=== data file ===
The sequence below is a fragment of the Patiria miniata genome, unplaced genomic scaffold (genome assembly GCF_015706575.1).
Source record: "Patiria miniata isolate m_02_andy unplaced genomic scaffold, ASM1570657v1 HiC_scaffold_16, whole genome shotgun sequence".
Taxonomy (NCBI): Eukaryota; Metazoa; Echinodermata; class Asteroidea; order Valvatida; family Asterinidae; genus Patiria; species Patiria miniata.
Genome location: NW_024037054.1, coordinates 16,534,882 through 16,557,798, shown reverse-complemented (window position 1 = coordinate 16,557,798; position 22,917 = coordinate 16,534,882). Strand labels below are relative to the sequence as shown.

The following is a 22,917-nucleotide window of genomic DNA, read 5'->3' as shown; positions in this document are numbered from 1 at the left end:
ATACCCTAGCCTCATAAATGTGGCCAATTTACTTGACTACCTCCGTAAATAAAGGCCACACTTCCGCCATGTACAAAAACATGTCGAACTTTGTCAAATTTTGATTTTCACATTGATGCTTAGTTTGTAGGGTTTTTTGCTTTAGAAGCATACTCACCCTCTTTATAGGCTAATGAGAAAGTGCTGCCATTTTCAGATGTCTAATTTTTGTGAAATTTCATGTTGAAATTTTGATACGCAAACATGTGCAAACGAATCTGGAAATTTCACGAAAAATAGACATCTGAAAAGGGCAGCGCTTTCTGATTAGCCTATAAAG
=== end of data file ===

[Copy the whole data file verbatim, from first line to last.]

The sequence below is a fragment of the Patiria miniata genome, unplaced genomic scaffold (genome assembly GCF_015706575.1).
Source record: "Patiria miniata isolate m_02_andy unplaced genomic scaffold, ASM1570657v1 HiC_scaffold_16, whole genome shotgun sequence".
Taxonomy (NCBI): Eukaryota; Metazoa; Echinodermata; class Asteroidea; order Valvatida; family Asterinidae; genus Patiria; species Patiria miniata.
Genome location: NW_024037054.1, coordinates 16,534,882 through 16,557,798, shown reverse-complemented (window position 1 = coordinate 16,557,798; position 22,917 = coordinate 16,534,882). Strand labels below are relative to the sequence as shown.

The following is a 22,917-nucleotide window of genomic DNA, read 5'->3' as shown; positions in this document are numbered from 1 at the left end:
ATACCCTAGCCTCATAAATGTGGCCAATTTACTTGACTACCTCCGTAAATAAAGGCCACACTTCCGCCATGTACAAAAACATGTCGAACTTTGTCAAATTTTGATTTTCACATTGATGCTTAGTTTGTAGGGTTTTTTGCTTTAGAAGCATACTCACCCTCTTTATAGGCTAATGAGAAAGTGCTGCCATTTTCAGATGTCTAATTTTTGTGAAATTTCATGTTGAAATTTTGATACGCAAACATGTGCAAACGAATCTGGAAATTTCACGAAAAATAGACATCTGAAAAGGGCAGCGCTTTCTGATTAGCCTATAAAG